As of 1998, there were some 25.1 million persons in the labor force. Services accounted for 44% of the workforce, with 32% in industry and 24% in agriculture. About 3.6% of the labor force was officially reported as unemployed in 2001. There are large numbers of underemployed and unregistered unemployed workers.
In November 1992, the official Soviet-era unions were renamed the Federation of Trade Unions (FPU), which began then to operate independently from the government. Since 1992, many independent unions have been formed, providing an alternative to the official unions in most sectors of the economy. As of 2002, estimates of independent union membership was estimated to be three million. Membership in the FPU was thought to be 14 million. The right to strike is protected, except for the military, police, and continuing process plants.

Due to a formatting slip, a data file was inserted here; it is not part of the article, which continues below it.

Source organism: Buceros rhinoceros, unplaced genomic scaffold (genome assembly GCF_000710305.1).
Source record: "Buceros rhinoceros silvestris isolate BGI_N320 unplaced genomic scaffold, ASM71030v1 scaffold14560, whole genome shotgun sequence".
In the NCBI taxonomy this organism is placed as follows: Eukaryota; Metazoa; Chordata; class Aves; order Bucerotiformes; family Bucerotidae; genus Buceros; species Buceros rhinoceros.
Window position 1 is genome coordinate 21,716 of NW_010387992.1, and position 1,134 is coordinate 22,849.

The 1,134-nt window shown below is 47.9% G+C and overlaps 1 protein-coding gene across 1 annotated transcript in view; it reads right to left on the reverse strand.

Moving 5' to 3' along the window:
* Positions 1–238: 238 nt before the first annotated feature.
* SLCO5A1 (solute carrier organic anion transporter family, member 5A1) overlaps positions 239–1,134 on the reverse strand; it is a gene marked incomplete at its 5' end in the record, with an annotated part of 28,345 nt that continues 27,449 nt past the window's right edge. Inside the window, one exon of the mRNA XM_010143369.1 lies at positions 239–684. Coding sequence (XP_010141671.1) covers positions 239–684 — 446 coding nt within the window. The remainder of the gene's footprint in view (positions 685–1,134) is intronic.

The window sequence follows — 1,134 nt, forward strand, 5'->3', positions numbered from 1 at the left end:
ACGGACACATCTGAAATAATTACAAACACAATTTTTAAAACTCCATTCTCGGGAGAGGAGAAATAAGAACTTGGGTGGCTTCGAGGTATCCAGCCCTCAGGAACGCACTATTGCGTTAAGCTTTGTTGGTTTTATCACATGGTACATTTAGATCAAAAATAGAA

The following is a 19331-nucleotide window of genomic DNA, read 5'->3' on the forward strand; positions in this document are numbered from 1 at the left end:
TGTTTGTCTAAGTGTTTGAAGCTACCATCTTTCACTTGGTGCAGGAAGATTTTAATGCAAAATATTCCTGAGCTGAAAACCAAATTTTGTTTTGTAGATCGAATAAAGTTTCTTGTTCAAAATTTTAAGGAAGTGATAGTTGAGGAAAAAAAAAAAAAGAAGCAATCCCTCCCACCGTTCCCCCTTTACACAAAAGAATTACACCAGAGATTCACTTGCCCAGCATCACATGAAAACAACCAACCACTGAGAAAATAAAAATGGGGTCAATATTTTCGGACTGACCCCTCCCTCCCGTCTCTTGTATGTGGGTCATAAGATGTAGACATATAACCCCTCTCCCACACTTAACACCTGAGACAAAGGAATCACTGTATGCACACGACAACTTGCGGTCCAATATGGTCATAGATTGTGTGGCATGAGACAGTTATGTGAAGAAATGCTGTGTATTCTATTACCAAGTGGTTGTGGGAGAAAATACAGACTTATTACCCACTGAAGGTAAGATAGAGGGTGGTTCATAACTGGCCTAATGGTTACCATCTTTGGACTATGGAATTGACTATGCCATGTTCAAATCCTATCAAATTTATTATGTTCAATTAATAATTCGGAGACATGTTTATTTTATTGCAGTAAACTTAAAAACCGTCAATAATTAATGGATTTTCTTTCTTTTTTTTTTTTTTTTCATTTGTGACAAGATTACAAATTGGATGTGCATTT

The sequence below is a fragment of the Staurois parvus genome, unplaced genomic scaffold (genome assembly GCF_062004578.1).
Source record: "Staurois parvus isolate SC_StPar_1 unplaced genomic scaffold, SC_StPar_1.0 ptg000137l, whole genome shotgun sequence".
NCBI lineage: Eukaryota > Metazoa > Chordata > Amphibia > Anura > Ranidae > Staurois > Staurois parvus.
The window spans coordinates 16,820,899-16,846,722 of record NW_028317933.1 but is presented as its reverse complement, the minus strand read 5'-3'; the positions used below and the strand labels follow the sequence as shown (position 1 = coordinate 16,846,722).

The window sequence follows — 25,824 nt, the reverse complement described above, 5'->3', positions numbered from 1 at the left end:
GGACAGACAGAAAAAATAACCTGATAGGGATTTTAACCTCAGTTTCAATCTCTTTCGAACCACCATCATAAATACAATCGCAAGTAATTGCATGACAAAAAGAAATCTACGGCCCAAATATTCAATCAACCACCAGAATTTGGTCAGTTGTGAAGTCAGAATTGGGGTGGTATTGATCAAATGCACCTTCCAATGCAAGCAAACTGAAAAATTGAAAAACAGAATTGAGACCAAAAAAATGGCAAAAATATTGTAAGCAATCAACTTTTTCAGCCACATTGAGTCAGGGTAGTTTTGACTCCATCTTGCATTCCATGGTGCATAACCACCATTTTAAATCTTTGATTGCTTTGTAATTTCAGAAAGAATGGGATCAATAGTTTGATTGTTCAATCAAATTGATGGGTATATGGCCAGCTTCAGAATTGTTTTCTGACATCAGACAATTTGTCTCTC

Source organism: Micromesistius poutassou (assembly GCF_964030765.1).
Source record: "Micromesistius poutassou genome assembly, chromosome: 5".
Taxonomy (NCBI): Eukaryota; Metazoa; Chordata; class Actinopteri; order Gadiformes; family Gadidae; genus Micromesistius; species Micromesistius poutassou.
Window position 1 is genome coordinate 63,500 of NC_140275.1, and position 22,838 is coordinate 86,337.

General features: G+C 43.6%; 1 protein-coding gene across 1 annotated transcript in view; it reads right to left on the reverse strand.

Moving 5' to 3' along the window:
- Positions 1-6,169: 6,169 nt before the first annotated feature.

The minimum employment age is 17, although children aged 15 to 17 can be employed by businesses with governmental permission. However, child labor remains a problem. In 2002, the minimum wage was $22 per month, which was significantly below the cost of living. The maximum workweek is set at 40 hours; the law also provides for a minimum of 24 days of vacation per year. Ukraine's laws set forth occupational health and safety standards but these are frequently ignored in practice and are not sufficiently enforced by the government.